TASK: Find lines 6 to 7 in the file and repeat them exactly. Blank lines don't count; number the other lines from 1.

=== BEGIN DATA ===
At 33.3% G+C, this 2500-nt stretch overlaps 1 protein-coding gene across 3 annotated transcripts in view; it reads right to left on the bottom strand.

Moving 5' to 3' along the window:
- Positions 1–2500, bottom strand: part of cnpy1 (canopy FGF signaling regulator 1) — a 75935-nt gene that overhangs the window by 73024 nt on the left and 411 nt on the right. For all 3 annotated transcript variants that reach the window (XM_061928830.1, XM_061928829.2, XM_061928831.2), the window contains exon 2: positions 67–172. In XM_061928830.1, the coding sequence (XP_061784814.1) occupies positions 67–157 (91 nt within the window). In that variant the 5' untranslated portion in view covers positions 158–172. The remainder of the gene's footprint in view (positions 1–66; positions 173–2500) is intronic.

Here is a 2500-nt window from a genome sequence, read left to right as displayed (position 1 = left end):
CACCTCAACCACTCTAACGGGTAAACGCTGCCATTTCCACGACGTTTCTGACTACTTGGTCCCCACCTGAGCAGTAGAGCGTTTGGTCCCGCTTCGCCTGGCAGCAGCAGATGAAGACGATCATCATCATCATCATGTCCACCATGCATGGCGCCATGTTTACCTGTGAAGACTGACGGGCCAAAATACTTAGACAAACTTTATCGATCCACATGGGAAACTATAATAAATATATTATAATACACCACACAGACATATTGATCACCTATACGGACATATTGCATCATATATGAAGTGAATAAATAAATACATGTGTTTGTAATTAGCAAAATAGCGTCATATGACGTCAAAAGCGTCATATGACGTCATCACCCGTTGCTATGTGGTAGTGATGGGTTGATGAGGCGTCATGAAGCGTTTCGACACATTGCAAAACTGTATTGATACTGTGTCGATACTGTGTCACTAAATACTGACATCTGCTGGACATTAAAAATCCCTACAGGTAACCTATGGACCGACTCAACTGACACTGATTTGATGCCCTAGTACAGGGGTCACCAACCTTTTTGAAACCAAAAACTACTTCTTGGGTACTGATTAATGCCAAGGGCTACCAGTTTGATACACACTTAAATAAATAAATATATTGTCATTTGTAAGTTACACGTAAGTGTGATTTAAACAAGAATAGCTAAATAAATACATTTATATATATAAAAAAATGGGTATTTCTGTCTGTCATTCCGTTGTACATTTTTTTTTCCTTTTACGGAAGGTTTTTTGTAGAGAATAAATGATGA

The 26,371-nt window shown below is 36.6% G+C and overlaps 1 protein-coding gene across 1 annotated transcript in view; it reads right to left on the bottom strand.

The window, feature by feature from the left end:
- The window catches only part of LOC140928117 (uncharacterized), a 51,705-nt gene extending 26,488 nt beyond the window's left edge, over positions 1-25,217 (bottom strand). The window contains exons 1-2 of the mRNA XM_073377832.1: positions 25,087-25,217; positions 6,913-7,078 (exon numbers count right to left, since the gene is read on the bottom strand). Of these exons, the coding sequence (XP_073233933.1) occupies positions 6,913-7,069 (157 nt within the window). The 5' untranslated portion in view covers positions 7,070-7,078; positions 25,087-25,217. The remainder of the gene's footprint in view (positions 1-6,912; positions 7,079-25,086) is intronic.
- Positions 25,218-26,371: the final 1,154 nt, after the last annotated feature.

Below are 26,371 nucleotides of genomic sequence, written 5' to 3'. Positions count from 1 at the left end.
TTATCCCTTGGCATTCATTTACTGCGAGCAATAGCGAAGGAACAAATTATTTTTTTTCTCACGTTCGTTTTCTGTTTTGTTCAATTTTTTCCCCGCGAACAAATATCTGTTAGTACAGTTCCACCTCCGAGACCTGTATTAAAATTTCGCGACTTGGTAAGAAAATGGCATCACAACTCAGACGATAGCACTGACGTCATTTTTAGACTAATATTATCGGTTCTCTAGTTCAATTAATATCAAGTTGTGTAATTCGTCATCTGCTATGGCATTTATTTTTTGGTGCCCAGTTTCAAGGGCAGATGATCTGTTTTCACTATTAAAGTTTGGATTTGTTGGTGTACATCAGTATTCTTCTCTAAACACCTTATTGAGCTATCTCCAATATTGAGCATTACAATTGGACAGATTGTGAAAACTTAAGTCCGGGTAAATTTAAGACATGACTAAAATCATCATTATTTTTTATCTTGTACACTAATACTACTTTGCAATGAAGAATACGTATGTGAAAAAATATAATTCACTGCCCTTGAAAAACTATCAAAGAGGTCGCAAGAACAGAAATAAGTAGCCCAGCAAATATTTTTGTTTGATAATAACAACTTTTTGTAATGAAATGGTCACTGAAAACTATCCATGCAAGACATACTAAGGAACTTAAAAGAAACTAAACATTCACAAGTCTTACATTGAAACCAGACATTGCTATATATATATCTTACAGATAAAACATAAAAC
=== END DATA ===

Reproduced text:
The 26,371-nt window shown below is 36.6% G+C and overlaps 1 protein-coding gene across 1 annotated transcript in view; it reads right to left on the bottom strand.

The window, feature by feature from the left end: